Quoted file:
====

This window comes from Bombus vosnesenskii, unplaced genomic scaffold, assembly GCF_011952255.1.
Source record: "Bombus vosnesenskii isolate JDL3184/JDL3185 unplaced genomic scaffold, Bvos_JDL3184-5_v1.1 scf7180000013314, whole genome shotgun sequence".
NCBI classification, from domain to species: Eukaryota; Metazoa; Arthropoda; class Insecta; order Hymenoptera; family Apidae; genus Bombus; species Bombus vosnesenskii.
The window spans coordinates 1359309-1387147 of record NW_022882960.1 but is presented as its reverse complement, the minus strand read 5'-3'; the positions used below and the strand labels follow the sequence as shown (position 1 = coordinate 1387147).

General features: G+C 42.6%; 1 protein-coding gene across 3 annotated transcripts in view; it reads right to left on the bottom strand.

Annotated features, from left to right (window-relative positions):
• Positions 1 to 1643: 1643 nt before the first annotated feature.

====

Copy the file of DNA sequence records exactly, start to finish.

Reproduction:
This window comes from Bombus vosnesenskii, unplaced genomic scaffold, assembly GCF_011952255.1.
Source record: "Bombus vosnesenskii isolate JDL3184/JDL3185 unplaced genomic scaffold, Bvos_JDL3184-5_v1.1 scf7180000013314, whole genome shotgun sequence".
NCBI classification, from domain to species: Eukaryota; Metazoa; Arthropoda; class Insecta; order Hymenoptera; family Apidae; genus Bombus; species Bombus vosnesenskii.
The window spans coordinates 1359309-1387147 of record NW_022882960.1 but is presented as its reverse complement, the minus strand read 5'-3'; the positions used below and the strand labels follow the sequence as shown (position 1 = coordinate 1387147).

General features: G+C 42.6%; 1 protein-coding gene across 3 annotated transcripts in view; it reads right to left on the bottom strand.

Annotated features, from left to right (window-relative positions):
• Positions 1 to 1643: 1643 nt before the first annotated feature.